Train Director - Strasbourg 2016
This scenario shows the railway network in Bas-Rhin, in the North of Alsace in France, updated to 2016 to take into account the newly opened high-speed line to Paris. Strasbourg-Ville station is the main station of the city and located at the center of the regional network.
The European East LGV was fully opened in July 2016. This additional high speed track towards Paris is reserved for TGVs and is the main difference from the previous 2014 layout! This opening obviously led to re-scheduling the whole northern services in Bas-Rhin. The line is connected to the classical one at Vendenheim station, just where the Haguenau embranchment is too. Therefore TGVs no longer have to take the switches before Vendenheim in order to go on the classical line. They can reach 320 km/h on this modern fast train line - Paris is only 1h50 (~ 450 km, 406 of them on LGV) away from Strasbourg. It is headed to Paris-Est and linked to the other French LGVs near Paris.
The lines in Strasbourg’s sector are briefly described to understand the different paths taken by the trains in the scenario. The Alsace-Moselle region switched between France and Germany several times in the last 150 years. It was part of the German Second Empire between 1871 and 1918. This has still a visible consequence on the railway structures today as, in contrast to the rest of France, trains drive on the right. Interregional lines are equipped with special infrastructure allowing trains to switch between tracks when they enter or leave Alsace-Moselle.
Strasbourg is the end station, at kilometer 502, of one of the main radial French lines starting from Paris, namely the line “from Noisy-le-Sec to Strasbourg-Ville”, usually referred as the Paris-Strasbourg line. This double-tracked line was built between 1849 and 1852 and electrified one century later with 25 kV-50 Hz, as all northern French main lines. Starting from Strasbourg, the line is straight oriented to the North till it reaches Brumath station and turns westward. The line serves Saverne, crosses the Vosges mountains, thus leaving Alsace, and then reaches Sarrebourg and Nancy. The other big city of Lorraine region, Metz, is also accessible thanks to an embranchment just before Sarrebourg. In the first 20 kilometers, 3 embranchments are connected to the main line:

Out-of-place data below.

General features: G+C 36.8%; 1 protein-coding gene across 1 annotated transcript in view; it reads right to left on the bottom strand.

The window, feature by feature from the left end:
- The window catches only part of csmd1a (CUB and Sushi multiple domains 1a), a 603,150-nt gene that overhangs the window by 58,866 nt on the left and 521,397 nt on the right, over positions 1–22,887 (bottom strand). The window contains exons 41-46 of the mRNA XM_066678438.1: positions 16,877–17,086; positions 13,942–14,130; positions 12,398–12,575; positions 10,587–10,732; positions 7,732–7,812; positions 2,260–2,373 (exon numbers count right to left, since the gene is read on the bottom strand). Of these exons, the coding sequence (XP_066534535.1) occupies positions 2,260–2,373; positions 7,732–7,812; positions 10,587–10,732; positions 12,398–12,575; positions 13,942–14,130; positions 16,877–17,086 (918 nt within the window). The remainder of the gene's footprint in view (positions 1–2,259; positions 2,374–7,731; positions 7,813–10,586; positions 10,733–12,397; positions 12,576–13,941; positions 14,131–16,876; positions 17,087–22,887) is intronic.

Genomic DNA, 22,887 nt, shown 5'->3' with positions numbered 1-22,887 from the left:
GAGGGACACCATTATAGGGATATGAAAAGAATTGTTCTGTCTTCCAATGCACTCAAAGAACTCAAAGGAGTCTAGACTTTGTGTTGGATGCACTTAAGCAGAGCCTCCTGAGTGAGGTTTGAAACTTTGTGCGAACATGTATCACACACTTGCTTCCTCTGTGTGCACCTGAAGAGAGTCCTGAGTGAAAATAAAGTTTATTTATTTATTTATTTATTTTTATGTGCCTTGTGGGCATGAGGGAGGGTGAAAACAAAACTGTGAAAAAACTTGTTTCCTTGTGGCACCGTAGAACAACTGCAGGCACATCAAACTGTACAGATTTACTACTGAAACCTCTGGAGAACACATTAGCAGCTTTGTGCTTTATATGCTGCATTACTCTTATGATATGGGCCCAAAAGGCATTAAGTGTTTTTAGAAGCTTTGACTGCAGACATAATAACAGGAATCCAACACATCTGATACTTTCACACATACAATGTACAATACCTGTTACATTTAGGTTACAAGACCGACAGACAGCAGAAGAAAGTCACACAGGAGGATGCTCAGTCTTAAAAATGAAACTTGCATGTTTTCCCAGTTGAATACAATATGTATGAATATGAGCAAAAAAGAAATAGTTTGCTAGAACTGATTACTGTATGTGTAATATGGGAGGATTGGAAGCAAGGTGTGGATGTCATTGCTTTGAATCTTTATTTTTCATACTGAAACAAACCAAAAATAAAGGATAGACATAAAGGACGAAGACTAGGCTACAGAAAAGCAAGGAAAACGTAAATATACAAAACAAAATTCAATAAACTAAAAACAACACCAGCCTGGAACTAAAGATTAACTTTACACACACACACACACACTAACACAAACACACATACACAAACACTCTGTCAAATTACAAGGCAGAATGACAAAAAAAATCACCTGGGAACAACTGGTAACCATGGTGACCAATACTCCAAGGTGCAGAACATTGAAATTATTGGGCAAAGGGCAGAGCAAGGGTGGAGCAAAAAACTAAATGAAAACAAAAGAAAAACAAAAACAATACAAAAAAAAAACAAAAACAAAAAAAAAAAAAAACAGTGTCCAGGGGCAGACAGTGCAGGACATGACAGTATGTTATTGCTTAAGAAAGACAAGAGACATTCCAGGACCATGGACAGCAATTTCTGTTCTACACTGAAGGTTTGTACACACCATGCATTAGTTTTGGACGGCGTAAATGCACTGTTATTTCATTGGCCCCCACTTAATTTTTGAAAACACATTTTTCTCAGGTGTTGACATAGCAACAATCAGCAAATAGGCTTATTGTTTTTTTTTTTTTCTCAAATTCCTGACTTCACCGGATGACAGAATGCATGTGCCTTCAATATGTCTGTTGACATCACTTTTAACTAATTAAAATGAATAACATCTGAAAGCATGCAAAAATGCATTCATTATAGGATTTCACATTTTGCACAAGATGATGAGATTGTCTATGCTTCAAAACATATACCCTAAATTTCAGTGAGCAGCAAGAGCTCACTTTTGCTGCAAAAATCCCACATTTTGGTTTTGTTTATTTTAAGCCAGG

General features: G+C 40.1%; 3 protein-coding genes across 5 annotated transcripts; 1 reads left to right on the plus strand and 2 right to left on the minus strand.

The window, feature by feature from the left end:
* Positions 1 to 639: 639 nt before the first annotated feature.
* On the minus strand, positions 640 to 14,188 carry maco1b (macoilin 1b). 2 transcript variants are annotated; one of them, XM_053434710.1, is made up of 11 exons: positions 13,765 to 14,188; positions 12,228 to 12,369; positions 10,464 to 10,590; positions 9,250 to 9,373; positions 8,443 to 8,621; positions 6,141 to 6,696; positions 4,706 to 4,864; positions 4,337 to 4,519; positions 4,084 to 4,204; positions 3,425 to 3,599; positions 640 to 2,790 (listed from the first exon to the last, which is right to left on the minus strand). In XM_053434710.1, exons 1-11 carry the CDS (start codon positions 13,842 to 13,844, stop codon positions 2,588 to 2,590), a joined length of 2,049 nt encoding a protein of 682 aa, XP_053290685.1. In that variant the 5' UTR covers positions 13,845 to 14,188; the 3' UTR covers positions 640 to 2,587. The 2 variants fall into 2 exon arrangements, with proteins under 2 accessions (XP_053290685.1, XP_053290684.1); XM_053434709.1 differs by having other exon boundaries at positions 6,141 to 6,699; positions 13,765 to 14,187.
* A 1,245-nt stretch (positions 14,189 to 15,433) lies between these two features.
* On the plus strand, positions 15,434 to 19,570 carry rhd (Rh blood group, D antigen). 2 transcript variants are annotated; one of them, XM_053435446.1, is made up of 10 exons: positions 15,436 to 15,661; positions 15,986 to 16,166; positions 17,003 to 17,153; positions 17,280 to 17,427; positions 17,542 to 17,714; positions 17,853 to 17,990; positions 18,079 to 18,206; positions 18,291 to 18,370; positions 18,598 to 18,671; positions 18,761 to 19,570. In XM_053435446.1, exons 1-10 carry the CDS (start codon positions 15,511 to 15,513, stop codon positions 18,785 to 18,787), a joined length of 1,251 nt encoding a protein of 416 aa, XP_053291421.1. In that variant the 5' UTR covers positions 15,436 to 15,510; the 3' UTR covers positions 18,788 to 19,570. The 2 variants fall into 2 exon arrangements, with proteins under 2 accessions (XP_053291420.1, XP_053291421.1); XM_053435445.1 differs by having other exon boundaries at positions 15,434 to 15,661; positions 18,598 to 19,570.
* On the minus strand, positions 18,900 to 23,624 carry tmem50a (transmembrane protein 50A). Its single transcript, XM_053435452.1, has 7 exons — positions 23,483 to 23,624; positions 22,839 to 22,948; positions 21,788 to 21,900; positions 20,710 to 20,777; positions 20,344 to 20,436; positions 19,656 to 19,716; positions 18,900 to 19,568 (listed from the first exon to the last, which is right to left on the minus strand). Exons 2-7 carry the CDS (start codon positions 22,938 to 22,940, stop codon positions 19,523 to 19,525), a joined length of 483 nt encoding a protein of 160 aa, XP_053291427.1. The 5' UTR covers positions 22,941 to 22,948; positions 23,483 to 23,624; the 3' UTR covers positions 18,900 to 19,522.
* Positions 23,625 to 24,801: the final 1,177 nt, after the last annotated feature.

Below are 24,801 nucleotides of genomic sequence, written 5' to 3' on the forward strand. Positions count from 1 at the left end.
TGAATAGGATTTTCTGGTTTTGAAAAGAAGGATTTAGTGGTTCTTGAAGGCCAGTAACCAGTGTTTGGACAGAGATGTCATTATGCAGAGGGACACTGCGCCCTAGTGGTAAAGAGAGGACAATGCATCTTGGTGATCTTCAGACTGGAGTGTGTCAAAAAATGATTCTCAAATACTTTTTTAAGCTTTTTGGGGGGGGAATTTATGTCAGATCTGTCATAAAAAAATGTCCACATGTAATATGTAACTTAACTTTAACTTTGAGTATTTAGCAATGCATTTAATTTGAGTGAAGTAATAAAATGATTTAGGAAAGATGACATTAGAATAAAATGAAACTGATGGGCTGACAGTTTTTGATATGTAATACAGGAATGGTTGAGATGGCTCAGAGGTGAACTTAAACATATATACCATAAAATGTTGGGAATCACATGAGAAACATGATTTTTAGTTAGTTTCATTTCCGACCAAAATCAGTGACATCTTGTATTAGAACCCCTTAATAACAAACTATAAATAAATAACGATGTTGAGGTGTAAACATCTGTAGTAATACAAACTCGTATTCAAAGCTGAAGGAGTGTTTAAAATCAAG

Despite the heavy traffic between Strasbourg and Mundolsheim, only 3 direct tracks are dedicated to passenger trains. They can be used in both ways.
In the South, Strasbourg is the head of 3 double-tracked lines that separate right after the station.
Strasbourg’s station itself has 9 classic tracks ; 4 additional tracks that can only be used by trains departing to or arriving from the North and named 30, 31, 32 and 33 ; and one additional track used only by pendular international trains linking Strasbourg to Offenburg in Germany. Eventually, passing freight trains can use an additional line avoiding the station and linking northern and all southern lines together.
Strasbourg is exploited as the destination/origin of almost every regional train in Bas-Rhin. These are the regular lines for passenger traffic, in the same order as the infrastructures used were presented below...
Since 2014, the Alsace region bought new Regiolis trains that would eventually replace the old RRR couches towed by BB25000 or BB67000 locomotives that you can see in
the Strasbourg2014 scenario.
The schedules of the freight trains are fully fictional. Their number was estimated thanks to statistics published by SNCF. I do not guarantee that none of them will interfere with passengers trains
TGVs serve Strasbourg towards Paris, Rennes, Nantes, Bordeaux, Lille, Bruxelles and Luxembourg via the LGV East and towards Colmar, Lyon, Montpellier and Marseille via the main southern line.
The trains going northwards from Strasbourg can use the main line or the third track whose speed limit is lower (100 km/h instead of 130). So, this track should only be used when two trains leave on the same time. Special care should be given to the switches between Mundolsheim and Vendenheim.
The line between Strasbourg and Sélestat is double-tracked. There is a third track allowing fast trains to overtake slow local ones.
Clément Debrie (firstname.lastname@example.org)